Hey there! Sign in to join this conversationNew here? Join for free

Calculating tension in a wire/string - AS Physics (Mechanics) Watch

Announcements
    • TSR Support Team
    • Clearing and Applications Advisor
    • Thread Starter
    Offline

    21
    ReputationRep:
    How do you do tension calculations in AS physics? Seriously stuck on exam questions to do with it, particularly this one right now but also in general:

    Name:  16409247_1024284441010697_2024837574_o.jpg
Views: 77
Size:  72.7 KB

    Thanks in advance
    Offline

    3
    ReputationRep:
    Okay, first just think about the mass in the left hand side.

    We know it is in equilibrium, therefore all forces have to be balanced.

    Now let's think what those forces are. Obviously the mass experiences the downwards pull of it's weight (W = mg), and it will also experience and upwards pull from the wire.

    If we define up to be positive, and remember that all forces are balanced, we get the equation:

    T - W = 0
    T = W
    T = mg
    m = 2.0, g = 9.81
    Therefore T = 2.0 * 9.81
    Offline

    3
    ReputationRep:
    If you wouldn't mind replying to this thread and quoting me so that I get a notification, I'll write a short paragraph on how to tackle the questions generally when I get back to my room later
    • TSR Support Team
    • Clearing and Applications Advisor
    • Thread Starter
    Offline

    21
    ReputationRep:
    (Original post by Darth_Narwhale)
    Okay, first just think about the mass in the left hand side.

    We know it is in equilibrium, therefore all forces have to be balanced.

    Now let's think what those forces are. Obviously the mass experiences the downwards pull of it's weight (W = mg), and it will also experience and upwards pull from the wire.

    If we define up to be positive, and remember that all forces are balanced, we get the equation:

    T - W = 0
    T = W
    T = mg
    m = 2.0, g = 9.81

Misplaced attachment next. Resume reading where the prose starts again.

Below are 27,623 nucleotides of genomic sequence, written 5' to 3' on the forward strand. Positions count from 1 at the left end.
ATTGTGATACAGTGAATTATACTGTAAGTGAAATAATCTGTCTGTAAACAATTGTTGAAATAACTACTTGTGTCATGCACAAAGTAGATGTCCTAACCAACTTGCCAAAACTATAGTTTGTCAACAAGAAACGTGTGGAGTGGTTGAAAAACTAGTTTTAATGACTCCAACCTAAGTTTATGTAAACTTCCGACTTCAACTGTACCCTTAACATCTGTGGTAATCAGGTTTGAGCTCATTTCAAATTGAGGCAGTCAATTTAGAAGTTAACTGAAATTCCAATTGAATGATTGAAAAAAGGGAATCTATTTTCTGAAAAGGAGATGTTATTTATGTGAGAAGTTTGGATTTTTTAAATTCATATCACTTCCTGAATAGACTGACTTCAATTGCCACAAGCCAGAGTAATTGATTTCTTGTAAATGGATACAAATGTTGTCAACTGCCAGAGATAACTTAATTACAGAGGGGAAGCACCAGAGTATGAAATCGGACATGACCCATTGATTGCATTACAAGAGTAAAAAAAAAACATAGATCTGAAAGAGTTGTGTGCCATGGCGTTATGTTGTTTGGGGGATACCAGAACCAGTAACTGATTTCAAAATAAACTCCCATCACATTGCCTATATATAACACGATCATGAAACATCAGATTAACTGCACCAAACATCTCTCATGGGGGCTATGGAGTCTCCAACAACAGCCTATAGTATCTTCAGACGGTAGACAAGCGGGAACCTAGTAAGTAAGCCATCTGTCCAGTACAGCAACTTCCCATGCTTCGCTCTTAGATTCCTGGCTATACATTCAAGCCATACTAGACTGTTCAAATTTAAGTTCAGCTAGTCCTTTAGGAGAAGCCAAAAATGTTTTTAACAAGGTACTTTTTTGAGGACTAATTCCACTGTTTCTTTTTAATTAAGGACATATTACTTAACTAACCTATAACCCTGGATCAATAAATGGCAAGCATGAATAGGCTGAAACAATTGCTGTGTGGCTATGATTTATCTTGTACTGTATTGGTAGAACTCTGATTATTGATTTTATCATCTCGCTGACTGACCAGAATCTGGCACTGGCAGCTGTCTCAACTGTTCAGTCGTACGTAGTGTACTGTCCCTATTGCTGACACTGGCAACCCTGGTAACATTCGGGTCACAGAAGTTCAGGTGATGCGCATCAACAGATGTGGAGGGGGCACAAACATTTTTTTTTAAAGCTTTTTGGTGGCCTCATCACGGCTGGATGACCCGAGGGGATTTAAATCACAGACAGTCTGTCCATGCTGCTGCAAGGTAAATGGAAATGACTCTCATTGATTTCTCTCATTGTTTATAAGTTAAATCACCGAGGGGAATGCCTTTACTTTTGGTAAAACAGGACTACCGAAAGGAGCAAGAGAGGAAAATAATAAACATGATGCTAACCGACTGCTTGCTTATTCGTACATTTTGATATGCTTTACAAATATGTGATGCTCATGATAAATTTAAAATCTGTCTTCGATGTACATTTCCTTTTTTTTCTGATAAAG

Therefore T = 2.0 * 9.81
    Ah okay yeah that was easy, should have got that on my own tbh. Guess I was just confused by the 1.6m and 30 degree angle?

    Next part of the question asks: "Show that the mass of the bar is approximately 3.5kg." How would I go about answering this one?

    Thanks for your help by the way
    Offline

    3
    ReputationRep:
    Have you done anything on taking moments before? If so, take the moment around B and that'll give you an equation you can use to find out mass
    • TSR Support Team
    • Clearing and Applications Advisor
    • Thread Starter
    Offline

    21
    ReputationRep:
    (Original post by Darth_Narwhale)
    Have you done anything on taking moments before? If so, take the moment around B and that'll give you an equation you can use to find out mass
    We have but I didn't really understand them. Would this be right?:

    1.6 x 9.81 x m = 19.62 x cos(30)

    m = (19.62 cos(30)) / (1.6 x 9.81)
    • TSR Support Team
    • Clearing and Applications Advisor
    • Thread Starter
    Offline

    21
    ReputationRep:
    Never mind it's definitely not
    Offline

    3
    ReputationRep:
    (Original post by NiamhM1801)
    Never mind it's definitely not
    Haha, remember moment = force * perpendicular distance from force to pivot
    • TSR Support Team
    • Clearing and Applications Advisor
    • Thread Starter
    Offline

    21
    ReputationRep:
    (Original post by Darth_Narwhale)
    Haha, remember moment = force * perpendicular distance from force to pivot
    19.62 x cos(30) x 1.6 = m x 9.81 x 1.6 ?
    Offline

    3
    ReputationRep:
    (Original post by NiamhM1801)
    19.62 x cos(30) x 1.6 = m x 9.81 x 1.6 ?
    Almost. Weight acts through the centre of mass of an object, which here is gonna be... (I'm letting you figure thiss out for yourself obvs)
    • TSR Support Team
    • Clearing and Applications Advisor
    • Thread Starter
    Offline

    21
    ReputationRep:
    (Original post by Darth_Narwhale)
    Almost. Weight acts through the centre of mass of an object, which here is gonna be... (I'm letting you figure thiss out for yourself obvs)
    0.8 :facepalm:

    so it'll be:

    19.62 x cos(30) x 1.6 = m x 9.81 x 0.8

    m = (19.62 x cos(30) x 1.6) / (9.81 x 0.8)

    which gives me 3.46
    Offline

    3
    ReputationRep:
    (Original post by NiamhM1801)
    0.8 :facepalm:

    so it'll be:

    19.62 x cos(30) x 1.6 = m x 9.81 x 0.8

    m = (19.62 x cos(30) x 1.6) / (9.81 x 0.8)

    which gives me 3.46
    exactly
    • TSR Support Team
    • Clearing and Applications Advisor
    • Thread Starter
    Offline

    21
    ReputationRep:
    (Original post by Darth_Narwhale)
    exactly
    Thanks for the help
 
 
 
  • See more of what you like on The Student Room

    You can personalise what you see on TSR. Tell us a little about yourself to get started.

  • Will you be richer or poorer than your parents?
  • See more of what you like on The Student Room

    You can personalise what you see on TSR. Tell us a little about yourself to get started.

  • The Student Room, Get Revising and Marked by Teachers are trading names of The Student Room Group Ltd.

    Register Number: 04666380 (England and Wales), VAT No. 806 8067 22 Registered Office: International House, Queens Road, Brighton, BN1 3XE

    Quick reply
    Reputation gems: You get these gems as you gain rep from other members for making good contributions and giving helpful advice.